Groups tell ERC this Valentine’s: ‘Practice abstinence, hands off Meralco contracts!’
299 total views, 1 views today
Member organizations of the Power for People (P4P) Coalition stormed the gates of the Senate during its Committee Hearing on the Energy Regulatory Commission (ERC) to protest the Court of Appeals decision lifting the suspension of the four ERC Commissioners this Valentine’s Day.
“We are here to advise suspended ERC Commissioners Alfredo Non, Gloria Victoria Yap-Taruc, Josefina Patricia Asirit, and Geronimo Sta. Ana to ‘move on’ from their posts and honor the suspension order given by the Ombudsman, finding them guilty of granting favors to Meralco and other Distribution utilities,” said Sanlakas Secretary General and P4P Convenor Atty. Aaron Pedrosa.
The Ombudsman decision was regarding the exemption of Meralco and other distribution utilities from the competitive selection process (CSP), supposedly in place to guarantee consumers affordable energy prices.
“This Valentine’s Day and for the rest of the 60-day Temporary Restraining Order (TRO) issued by the CA on the suspension, we call on the suspended commissioners to practice abstinence and leave the Meralco contracts untouched, as it is the very reason they were suspended,” Pedrosa continued.
“Nilalagay sa peligro ng Korte and mga komunidad na magiging biktima ng mga maduduming planta ng coal dahil sa pagbabalik nila ng kapangyarihan sa mga sinuspendeng Komisyoner,” said Cris Palabay of Save the Beauty of La Union. Their organization is currently resisting the efforts of Global Luzon Energy Development Corp., a subsidiary of GBPC, which is set to build two 335-MW coal-fired power generating facility in Brgy. Luna, La Union if the PSAs push through. “Kung kailangan ng kahalili ng mga mga Komisyoner, napakadali lang dapat palitan ng Malacanang ang mga ito kaysa pahintulutan sa kabila ng katiwalian nila,” Palabay added.
Court of Appeals Decision questioned by civil society
The group also previously questioned the CA decision which halted the officials’ suspension in order not to “impair public service” and cause “grave and irreparable injury” to the suspended commissioners.
“Greater public interest and service should always be upheld, but at times, this would mean suspending public officials, and temporarily disrupting operations of certain bodies, as is the case of the ERC,” said Atty. Avril de Torres, Legal Officer of the Center for Energy, Ecology, and Development. “In such cases, the remedy should always be for the appointment of acting or temporary public officials. Otherwise, every other public official found acting prejudicial to the best interest of the service may ask for the enjoinment of a suspension order simply because operations of his office will be disrupted.”
“What was supposed to be a protective measure for our environment and our people was stripped away under the lie of preventing ‘grave and irreparable injury’ to consumers,” said Kimberly Arriola of the women’s organization Oriang. “The CA need only look toward coal mining and coal operation-affected areas to understand the true meaning of ‘grave and irreparable injury.’ These are injuries that will not be fixed, and will be further exacerbated, by reinstating corrupt politicians in a commission that is central to ensuring the rights of the people amidst giants in the power sector.”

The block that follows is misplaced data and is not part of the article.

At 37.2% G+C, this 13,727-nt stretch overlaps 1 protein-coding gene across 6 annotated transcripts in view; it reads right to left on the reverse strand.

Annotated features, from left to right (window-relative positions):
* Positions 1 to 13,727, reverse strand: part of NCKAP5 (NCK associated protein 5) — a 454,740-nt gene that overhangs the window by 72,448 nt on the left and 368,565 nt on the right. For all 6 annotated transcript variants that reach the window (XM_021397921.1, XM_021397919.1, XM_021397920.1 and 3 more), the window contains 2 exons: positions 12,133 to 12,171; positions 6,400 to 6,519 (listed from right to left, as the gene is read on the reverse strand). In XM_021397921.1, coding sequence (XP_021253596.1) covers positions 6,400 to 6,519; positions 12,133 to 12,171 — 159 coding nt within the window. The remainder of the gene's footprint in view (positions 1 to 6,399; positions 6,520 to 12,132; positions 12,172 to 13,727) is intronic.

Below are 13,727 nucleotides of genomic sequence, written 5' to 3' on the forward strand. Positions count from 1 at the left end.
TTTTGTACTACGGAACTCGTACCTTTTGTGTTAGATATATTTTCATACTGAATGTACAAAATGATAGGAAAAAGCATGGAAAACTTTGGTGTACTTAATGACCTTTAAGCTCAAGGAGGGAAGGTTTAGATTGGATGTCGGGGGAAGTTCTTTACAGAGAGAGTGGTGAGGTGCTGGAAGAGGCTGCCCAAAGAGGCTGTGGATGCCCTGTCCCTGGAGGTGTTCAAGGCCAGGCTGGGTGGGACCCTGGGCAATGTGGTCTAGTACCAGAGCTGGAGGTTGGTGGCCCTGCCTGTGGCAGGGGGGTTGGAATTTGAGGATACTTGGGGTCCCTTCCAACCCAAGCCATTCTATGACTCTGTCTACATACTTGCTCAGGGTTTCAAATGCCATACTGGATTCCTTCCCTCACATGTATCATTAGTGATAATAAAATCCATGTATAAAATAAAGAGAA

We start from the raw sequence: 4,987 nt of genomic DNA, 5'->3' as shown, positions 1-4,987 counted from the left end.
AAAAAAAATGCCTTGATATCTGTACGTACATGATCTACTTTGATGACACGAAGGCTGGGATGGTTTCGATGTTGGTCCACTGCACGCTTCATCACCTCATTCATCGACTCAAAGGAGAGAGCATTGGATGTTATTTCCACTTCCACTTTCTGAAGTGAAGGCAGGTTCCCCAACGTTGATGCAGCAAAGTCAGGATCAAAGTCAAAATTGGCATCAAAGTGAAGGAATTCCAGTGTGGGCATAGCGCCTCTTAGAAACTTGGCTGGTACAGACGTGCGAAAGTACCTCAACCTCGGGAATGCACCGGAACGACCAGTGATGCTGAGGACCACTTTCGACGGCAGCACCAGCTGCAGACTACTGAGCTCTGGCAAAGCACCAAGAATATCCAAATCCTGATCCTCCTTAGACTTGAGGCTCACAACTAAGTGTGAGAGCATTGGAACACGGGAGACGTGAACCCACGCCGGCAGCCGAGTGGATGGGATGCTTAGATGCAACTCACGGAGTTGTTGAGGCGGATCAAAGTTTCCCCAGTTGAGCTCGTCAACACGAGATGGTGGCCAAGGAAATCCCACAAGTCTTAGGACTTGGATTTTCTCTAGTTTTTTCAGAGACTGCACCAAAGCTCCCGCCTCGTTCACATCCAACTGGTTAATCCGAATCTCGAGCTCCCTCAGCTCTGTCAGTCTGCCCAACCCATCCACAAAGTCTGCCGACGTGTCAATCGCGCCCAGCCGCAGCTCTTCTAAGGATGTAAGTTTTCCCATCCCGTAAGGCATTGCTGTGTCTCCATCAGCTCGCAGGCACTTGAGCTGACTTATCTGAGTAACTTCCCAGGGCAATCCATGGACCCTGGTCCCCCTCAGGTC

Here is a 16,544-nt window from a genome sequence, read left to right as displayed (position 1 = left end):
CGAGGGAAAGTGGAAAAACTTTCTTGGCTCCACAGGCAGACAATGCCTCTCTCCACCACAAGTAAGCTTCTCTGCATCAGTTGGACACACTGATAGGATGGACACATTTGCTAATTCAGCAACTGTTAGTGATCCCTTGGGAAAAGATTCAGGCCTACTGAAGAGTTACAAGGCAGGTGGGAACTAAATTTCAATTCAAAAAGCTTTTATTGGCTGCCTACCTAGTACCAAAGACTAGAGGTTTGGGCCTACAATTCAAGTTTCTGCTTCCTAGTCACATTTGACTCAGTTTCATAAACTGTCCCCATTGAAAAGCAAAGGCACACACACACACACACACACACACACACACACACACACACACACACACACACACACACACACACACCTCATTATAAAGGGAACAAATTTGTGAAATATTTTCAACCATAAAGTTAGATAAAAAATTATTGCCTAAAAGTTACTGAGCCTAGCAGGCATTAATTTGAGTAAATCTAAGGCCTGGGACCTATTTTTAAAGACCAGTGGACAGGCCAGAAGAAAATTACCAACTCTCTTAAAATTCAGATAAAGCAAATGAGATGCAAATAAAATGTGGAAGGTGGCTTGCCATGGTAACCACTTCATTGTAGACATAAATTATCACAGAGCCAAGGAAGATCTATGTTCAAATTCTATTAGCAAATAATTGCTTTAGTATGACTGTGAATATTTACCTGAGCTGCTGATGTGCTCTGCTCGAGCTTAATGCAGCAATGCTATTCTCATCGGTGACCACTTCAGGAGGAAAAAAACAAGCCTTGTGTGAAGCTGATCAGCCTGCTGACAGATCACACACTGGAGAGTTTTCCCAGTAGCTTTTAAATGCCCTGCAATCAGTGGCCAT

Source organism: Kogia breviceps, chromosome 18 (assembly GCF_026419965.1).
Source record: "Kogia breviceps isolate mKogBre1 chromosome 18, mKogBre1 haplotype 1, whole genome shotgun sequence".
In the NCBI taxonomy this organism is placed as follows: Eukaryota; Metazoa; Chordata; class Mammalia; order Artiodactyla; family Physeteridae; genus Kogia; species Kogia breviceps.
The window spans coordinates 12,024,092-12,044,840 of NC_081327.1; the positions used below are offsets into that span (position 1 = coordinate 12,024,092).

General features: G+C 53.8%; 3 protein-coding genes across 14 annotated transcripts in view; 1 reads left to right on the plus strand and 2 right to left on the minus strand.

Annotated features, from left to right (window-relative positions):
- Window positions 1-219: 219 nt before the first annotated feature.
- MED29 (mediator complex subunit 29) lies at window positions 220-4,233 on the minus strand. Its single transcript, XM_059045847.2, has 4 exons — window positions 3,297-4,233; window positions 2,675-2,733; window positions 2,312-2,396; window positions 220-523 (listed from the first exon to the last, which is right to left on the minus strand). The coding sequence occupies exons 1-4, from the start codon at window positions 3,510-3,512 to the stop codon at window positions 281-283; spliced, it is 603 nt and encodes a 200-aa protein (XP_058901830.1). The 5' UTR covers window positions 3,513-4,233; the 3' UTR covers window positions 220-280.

Further power hikes to be expected if PSAs push through The P4P coalition started raising awareness on the issue of the Meralco’s power supply agreements (PSAs) with its sister companies last July, which are not only plagued with allegations of corruption and regulatory capture, but will also add 3,551 MW of coal to the country’s energy mix.
“Despite the rising price of coal globally and the additional costs in generating power from coal, Meralco and its co-owned generation companies remain adamant in pushing through with their coal contracts because all the costs will be borne by the consumer,” said Freedom from Debt Coalition Erwin Puhawan. “When the coal plants to be constructed inevitably become unprofitable like in other countries, consumers will end up shouldering the burden of keeping them running at higher costs,” he continued.
“Meralco has repeatedly threatened consumers that there will be forced outages of several large power-generation facilities due to lack of supply if the contracts are not approved. Similarly, when the ERC Commissioners were suspended, ERC refused to enforce the suspension threatening the public with brownouts,” said Ian Rivera of the Philippine Movement for Climate Justice (PMCJ). “What is clear is that these are obviously diversionary schemes to distract the attention of the consumers away from the real issues and consequences if these deals will push through,” Rivera explained.
“Considering that coal-fired power plants take more than two years two construct, whatever power crisis is being referred to by the ERC and Meralco cannot be solved by building more coal plants,” Rivera continued. “In fact, outrightly rejecting the PSAs would enable Renewable Energy systems which are quicker to build to fill in the contracting gap which will be left by the junked contracts,” Rivera concluded.